|Soldiers in each unit||45|
|Tech requirement||None; can utilize Wedge Formation and Diamond Formation|
|Produced from||Army Board in Brandenburg or East Prussia|
|Special abilities||Can hide in woodland|
|Cost||1010 SP/810 MP|
|Turns to Train||1|
Bosniaks are lancers, used to skirmish and for chasing down routing enemies.
These light-fingered cavalrymen are irregular forces, deployed where courage and speed are required, and mounted on the best horses. Their disciplinary shortcomings can be overlooked as long as they fight as if captained by the Devil himself! Looting is second nature to these men, and is (possibly rightly) considered a second source of pay. The other, unsavoury activities associated with pillage are equally considered a right, not a perquisite. This reputation for lawlessness often counts against them.
Although they have their origins in the Balkans, as the name suggests, “Bosniak” lancers can include men from many nations. Historically, the prototype for this unit was raised by an Albanian, Stephen Serkis, who recruited a force of lancers originally intended for Saxon service. He then offered his men to Frederick the Great (1740-86) of Prussia. Even though Frederick thoroughly disapproved of irregular troops in Prussian service, he took them into his army, and later recruited Poles, Lithuanians and Tatars to replenish the ranks. The regiment was eventually amalgamated into various other light cavalry forces by the beginning of the 19th Century.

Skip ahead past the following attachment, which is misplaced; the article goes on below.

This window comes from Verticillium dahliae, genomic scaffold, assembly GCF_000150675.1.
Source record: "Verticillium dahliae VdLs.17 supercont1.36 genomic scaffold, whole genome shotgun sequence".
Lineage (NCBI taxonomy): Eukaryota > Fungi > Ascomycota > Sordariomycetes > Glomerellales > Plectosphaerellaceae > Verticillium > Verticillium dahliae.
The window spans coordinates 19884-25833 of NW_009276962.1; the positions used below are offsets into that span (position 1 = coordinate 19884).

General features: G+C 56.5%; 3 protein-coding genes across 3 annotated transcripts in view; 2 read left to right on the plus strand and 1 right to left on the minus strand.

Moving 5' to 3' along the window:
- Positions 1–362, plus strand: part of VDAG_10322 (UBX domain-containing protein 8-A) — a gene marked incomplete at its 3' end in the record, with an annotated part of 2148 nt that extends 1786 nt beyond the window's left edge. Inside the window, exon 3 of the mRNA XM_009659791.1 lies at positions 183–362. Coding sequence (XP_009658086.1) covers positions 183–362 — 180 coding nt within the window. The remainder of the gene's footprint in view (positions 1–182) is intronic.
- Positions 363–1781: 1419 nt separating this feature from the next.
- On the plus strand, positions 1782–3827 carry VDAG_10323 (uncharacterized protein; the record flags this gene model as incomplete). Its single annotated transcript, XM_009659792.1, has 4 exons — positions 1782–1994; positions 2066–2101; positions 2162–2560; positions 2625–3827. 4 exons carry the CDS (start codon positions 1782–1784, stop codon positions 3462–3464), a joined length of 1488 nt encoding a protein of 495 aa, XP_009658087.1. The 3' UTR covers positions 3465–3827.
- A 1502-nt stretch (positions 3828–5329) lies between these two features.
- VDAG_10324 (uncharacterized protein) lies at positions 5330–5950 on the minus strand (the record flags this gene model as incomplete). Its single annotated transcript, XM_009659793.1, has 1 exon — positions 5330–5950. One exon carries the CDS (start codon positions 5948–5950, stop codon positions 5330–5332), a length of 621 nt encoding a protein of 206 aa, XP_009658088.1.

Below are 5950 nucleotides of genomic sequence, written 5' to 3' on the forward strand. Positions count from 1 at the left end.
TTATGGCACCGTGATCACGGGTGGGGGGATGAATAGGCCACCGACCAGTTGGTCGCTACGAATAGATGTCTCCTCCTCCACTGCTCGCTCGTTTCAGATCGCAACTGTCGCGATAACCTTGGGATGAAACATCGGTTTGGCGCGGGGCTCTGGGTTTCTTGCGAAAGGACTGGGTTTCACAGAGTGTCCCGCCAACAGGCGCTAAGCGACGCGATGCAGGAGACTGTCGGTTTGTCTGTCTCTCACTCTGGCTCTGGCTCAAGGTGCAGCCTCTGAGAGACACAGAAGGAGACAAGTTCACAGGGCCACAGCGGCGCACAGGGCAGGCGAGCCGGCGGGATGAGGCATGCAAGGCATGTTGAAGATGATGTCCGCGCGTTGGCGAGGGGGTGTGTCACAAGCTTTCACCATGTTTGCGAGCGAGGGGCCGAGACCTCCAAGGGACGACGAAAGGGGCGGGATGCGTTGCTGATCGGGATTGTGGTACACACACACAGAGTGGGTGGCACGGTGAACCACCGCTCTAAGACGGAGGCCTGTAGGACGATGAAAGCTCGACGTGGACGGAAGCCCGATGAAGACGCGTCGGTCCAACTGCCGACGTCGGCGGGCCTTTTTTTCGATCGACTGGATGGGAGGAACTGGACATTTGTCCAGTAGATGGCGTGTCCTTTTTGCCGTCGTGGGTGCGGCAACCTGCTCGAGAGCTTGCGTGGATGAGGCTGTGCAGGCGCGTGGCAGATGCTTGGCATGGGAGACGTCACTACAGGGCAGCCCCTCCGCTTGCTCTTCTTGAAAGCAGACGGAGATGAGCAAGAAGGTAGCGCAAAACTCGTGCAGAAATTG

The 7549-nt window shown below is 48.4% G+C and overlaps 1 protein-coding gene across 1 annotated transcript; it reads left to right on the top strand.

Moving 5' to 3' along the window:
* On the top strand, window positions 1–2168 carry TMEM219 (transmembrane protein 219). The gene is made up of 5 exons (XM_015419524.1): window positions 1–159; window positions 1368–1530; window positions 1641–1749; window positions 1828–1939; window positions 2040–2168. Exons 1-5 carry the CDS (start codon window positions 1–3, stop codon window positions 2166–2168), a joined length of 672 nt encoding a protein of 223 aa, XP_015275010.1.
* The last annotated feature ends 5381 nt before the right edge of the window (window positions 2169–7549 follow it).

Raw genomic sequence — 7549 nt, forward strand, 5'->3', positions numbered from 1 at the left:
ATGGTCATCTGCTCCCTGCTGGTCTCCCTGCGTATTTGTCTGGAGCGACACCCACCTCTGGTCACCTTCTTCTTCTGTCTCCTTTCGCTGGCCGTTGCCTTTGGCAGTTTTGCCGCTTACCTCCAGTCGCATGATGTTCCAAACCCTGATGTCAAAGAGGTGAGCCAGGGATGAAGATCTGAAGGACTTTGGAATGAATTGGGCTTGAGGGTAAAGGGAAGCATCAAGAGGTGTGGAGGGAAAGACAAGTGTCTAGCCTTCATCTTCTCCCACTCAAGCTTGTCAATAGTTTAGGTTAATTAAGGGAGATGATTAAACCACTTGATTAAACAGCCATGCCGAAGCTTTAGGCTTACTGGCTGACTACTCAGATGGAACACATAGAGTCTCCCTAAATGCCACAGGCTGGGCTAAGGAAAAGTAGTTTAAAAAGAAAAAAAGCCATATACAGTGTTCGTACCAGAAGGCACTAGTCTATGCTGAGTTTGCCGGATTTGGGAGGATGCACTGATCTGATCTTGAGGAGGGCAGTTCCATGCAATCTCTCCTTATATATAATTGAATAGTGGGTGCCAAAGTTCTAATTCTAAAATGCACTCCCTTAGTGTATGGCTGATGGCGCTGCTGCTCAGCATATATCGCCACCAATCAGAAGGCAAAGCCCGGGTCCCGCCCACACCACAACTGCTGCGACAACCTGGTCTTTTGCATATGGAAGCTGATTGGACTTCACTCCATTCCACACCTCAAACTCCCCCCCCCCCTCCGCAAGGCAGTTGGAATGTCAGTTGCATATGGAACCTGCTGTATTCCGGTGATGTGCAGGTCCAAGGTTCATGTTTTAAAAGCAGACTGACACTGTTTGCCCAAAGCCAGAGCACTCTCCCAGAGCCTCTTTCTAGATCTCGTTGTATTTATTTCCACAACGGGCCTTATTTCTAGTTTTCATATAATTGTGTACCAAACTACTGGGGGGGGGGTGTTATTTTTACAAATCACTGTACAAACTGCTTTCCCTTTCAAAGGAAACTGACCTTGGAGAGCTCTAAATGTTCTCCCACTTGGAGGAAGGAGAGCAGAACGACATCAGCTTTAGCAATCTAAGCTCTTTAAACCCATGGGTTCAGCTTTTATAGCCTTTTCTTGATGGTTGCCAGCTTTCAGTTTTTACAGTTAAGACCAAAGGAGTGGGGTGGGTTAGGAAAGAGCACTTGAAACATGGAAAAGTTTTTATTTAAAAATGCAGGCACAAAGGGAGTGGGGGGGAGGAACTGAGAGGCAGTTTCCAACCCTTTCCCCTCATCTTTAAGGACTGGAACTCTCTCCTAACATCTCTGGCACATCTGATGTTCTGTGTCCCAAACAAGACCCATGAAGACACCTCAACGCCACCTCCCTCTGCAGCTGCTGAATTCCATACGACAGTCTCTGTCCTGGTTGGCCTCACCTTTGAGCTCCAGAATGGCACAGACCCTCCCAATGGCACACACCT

Possessing excellent charging capabilities and passable melee characteristics, Bosniaks represent the finest lancer cavalry available to Prussia. As with other lancer cavalry, Bosniaks possess a nearly unequaled charge bonus, allowing it to cause high rates of casualties initially. Unfortunately, it also possesses the limitations of lancer cavalry, and once bogged down it can suffer high casualties. Only one regiment may be recruited, so their use in the Grand Campaign is limited.